Working alongside Yuta is his annoyingly perky and ridiculously busty (emphasis on the ridiculous) Ryoka Narusawa, who so far adds nothing to the proceedings beyond being an irritant. She and Miu pay a visit to a girl called Aria Kurenaino, a practitioner of black magic accompanied by Kiryū Kusakabe, an invisible spirit she thinks is the devil, offering a service to curse people, to test her out by having her curse Yuta.
Touko Sumikaze is a writer for an occult magazine looking into Hashigami’s murder following her editor receiving the professor’s latest manuscript from an old woman, despite Hashigami’s wife being dead. Also investigating the case is cosplaying college student Shun Moritsuka, working unofficially with the police as he gets results.
One lead Shun has is that Hashigami’s murder is almost identical to one featured in a doujinshi manga by another absurdly busty young woman, Ririka Nishizono, who claims to be able to see the future in her dreams, which then she uses in her stories. Finally, Sarai Hashigami, the professor’s university student son and cynic where the occult is concerned, chose to meet his father after Miu told his fortune on the night Hashigami was murdered.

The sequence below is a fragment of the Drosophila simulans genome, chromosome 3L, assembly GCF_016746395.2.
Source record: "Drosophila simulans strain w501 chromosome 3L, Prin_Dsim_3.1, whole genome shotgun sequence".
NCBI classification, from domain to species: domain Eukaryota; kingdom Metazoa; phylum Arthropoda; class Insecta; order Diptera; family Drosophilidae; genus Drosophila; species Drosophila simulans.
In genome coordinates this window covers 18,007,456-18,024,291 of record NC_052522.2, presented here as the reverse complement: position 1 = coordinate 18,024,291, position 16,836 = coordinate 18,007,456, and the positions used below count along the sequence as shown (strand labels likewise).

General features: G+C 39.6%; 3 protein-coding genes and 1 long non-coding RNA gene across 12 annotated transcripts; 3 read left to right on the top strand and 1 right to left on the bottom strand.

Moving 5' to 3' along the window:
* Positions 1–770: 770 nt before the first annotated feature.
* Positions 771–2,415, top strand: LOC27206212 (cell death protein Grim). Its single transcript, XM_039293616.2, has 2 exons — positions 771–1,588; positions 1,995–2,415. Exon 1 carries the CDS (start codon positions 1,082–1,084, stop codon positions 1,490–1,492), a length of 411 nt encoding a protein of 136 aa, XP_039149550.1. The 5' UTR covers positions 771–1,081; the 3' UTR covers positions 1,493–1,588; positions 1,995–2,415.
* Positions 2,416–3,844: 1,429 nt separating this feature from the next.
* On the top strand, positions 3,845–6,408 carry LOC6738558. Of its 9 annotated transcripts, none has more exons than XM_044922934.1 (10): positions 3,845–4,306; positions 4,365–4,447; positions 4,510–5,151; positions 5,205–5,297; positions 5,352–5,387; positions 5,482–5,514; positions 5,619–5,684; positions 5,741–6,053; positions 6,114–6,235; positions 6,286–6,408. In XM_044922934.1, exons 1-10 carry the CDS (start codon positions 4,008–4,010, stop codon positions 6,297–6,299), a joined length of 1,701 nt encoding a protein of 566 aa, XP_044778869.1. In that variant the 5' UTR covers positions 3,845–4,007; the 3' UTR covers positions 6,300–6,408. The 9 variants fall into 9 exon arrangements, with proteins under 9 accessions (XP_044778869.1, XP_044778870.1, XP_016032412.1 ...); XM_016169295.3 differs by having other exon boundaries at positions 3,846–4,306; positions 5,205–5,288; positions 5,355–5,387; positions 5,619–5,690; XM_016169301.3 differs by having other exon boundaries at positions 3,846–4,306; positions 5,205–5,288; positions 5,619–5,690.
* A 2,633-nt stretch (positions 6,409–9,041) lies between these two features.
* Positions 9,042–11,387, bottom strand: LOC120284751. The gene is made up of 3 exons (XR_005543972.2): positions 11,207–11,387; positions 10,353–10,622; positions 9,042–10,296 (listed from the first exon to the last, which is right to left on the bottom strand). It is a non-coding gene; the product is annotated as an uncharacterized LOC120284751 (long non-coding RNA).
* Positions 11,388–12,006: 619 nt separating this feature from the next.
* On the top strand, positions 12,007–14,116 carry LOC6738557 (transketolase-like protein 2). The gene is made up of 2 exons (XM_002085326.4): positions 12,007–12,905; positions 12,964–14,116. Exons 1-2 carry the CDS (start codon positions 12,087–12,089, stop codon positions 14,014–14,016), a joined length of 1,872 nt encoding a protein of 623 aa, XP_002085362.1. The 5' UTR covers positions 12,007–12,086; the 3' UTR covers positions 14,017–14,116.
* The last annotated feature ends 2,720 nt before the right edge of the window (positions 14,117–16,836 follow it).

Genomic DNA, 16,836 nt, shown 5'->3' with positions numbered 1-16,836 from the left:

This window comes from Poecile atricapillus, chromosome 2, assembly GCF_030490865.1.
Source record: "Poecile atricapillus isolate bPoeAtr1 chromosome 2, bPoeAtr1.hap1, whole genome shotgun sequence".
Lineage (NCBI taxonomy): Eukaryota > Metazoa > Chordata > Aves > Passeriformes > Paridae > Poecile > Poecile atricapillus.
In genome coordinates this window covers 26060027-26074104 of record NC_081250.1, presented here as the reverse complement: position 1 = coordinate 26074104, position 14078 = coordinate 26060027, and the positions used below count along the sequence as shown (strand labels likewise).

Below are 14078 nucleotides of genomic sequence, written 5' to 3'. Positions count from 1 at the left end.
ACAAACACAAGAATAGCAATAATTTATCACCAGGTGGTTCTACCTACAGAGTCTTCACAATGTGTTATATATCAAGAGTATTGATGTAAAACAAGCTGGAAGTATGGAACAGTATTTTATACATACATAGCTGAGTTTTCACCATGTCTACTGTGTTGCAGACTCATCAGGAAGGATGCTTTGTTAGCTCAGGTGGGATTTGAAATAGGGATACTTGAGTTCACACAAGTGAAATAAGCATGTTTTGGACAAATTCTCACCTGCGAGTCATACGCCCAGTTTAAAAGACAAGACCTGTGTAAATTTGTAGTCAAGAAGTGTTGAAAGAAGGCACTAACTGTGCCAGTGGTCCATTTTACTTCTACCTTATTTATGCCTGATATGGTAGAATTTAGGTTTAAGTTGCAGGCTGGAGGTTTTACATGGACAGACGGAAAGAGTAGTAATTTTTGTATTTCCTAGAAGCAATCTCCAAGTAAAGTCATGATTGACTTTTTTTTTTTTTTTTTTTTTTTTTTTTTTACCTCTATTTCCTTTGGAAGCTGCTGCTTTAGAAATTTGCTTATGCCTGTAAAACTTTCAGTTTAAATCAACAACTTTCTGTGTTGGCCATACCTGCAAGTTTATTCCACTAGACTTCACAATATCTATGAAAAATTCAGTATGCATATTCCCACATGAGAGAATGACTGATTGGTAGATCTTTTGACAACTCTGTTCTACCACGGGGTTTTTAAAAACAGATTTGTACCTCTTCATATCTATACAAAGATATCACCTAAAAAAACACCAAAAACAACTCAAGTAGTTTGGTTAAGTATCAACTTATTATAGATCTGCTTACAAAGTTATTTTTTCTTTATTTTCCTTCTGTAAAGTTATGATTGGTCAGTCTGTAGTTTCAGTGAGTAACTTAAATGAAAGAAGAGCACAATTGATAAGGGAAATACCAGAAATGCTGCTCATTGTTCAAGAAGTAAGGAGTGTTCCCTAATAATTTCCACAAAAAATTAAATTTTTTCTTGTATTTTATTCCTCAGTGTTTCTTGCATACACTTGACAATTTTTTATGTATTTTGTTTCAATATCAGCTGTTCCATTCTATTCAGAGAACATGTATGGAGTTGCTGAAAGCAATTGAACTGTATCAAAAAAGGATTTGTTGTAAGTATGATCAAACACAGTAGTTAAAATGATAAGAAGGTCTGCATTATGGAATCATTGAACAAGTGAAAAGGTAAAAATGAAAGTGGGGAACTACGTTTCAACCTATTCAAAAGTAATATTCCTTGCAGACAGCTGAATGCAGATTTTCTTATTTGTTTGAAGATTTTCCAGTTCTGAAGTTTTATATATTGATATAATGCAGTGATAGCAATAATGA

So that is the main cast introduced and I hope I did a better job than then this show did as they attempted to do the same in the first episode, bombarding the viewer with a dizzying onslaught of information and images that ultimately leaves us none the wiser. A symptom of condensing extensive source material into a finite space, the opener is simply rushed confusion and potentially detrimental in hooking the viewer’s interest in staying with the series.
Luckily, the story begins properly in the second episode, although the narrative tends to flit freely between the various skeins and timelines – think Durarara! with a less obtuse take on the Monogatari series format for a relatable comparison. Even at this half-way stage of the first six episodes the story is still taking shape, the current cliffhanger coming after a mass suicide by drowning of 256 people appears to be linked to one of Ririka’s drawings.